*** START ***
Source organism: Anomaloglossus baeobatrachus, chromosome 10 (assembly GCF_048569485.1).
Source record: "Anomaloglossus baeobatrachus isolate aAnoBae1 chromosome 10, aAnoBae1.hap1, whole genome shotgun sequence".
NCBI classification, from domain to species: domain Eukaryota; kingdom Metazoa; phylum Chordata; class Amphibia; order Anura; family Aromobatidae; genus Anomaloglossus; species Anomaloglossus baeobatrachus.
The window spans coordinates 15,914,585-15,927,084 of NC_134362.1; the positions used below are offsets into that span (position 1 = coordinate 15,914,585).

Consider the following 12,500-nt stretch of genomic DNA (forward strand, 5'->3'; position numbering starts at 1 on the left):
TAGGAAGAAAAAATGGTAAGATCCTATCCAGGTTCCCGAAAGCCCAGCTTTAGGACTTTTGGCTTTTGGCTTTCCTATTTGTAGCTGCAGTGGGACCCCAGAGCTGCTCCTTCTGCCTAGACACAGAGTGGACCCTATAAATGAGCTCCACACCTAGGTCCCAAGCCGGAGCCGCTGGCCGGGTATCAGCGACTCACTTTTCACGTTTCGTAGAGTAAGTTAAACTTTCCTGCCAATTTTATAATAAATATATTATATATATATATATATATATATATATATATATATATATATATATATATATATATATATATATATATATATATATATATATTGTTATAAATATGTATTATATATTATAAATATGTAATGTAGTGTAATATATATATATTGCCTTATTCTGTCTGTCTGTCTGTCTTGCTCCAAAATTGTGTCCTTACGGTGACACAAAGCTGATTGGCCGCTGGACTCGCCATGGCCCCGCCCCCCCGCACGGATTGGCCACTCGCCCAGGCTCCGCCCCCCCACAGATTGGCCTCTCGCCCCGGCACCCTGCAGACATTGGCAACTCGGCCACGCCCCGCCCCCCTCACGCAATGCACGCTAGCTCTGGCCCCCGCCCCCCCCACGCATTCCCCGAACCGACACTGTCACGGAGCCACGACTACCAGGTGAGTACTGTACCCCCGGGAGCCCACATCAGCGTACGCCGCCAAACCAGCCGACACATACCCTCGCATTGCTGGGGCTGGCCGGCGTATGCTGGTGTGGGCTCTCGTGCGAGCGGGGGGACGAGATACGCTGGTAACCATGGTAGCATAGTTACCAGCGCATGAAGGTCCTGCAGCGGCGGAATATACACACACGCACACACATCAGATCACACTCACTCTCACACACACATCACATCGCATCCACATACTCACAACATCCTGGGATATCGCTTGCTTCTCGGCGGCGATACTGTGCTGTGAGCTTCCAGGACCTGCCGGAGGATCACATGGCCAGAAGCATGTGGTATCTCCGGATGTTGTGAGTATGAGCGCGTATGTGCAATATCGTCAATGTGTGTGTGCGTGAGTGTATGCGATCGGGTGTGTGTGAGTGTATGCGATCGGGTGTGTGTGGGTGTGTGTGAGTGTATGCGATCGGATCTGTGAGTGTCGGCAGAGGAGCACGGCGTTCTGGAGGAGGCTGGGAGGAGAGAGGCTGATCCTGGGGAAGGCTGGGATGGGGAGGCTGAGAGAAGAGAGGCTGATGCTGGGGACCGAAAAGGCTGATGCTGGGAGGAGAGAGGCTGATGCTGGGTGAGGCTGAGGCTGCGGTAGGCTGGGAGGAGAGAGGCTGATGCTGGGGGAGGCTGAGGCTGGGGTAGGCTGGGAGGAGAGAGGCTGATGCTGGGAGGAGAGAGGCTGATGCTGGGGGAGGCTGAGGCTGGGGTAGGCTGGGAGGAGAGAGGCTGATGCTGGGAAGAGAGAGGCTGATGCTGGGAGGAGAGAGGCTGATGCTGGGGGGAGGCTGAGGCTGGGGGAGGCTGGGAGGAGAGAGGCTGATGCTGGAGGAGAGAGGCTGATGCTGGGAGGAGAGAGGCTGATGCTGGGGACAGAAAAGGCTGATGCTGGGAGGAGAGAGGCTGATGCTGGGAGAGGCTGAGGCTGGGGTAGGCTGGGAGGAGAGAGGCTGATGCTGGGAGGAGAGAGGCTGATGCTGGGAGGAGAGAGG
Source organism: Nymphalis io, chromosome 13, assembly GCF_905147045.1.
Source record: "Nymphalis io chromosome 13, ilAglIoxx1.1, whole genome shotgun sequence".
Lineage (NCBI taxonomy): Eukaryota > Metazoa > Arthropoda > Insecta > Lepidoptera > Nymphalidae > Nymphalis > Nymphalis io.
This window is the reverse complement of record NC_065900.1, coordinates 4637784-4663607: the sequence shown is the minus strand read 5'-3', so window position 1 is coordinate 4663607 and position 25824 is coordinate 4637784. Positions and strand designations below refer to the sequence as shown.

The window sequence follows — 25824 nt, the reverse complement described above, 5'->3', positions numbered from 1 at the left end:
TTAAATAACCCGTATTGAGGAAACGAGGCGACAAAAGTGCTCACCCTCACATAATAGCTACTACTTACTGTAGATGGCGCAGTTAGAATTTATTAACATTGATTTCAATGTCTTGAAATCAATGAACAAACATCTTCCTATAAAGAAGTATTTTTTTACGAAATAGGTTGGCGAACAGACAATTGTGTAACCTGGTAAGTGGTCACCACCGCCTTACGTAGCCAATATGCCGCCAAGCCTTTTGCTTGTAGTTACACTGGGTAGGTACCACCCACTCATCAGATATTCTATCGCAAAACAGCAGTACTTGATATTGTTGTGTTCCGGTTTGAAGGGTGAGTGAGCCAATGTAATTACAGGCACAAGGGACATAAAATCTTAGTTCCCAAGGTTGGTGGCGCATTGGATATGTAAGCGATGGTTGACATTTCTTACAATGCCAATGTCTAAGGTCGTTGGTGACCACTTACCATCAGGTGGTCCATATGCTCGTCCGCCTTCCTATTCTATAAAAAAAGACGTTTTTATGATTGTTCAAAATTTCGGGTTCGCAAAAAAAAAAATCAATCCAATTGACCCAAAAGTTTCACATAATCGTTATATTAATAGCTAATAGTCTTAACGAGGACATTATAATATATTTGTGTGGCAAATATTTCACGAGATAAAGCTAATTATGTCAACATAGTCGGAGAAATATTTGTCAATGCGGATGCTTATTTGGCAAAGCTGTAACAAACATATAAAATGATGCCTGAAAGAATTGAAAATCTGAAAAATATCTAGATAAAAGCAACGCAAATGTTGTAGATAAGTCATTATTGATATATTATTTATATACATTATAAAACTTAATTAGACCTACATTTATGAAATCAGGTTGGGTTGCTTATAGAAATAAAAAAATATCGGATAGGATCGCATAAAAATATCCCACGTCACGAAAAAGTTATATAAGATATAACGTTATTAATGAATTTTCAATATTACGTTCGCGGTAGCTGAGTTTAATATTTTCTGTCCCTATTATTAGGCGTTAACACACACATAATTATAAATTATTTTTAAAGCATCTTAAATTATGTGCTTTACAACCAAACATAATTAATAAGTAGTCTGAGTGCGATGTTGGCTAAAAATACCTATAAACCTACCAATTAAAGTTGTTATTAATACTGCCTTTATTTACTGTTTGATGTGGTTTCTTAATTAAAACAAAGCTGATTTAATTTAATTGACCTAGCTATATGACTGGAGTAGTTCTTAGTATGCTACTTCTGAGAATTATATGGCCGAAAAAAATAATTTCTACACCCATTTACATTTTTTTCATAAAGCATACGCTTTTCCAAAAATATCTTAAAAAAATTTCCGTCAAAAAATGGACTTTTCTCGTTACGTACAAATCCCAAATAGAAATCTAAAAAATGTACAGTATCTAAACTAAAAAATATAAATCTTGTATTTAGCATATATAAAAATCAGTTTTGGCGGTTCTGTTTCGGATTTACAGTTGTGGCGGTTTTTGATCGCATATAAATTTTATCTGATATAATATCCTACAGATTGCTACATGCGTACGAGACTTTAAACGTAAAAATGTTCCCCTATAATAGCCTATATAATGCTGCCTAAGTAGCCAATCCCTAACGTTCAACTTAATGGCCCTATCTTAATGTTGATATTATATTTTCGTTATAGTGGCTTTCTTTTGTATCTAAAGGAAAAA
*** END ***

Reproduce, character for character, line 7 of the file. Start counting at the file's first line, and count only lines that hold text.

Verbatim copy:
Source organism: Nymphalis io, chromosome 13, assembly GCF_905147045.1.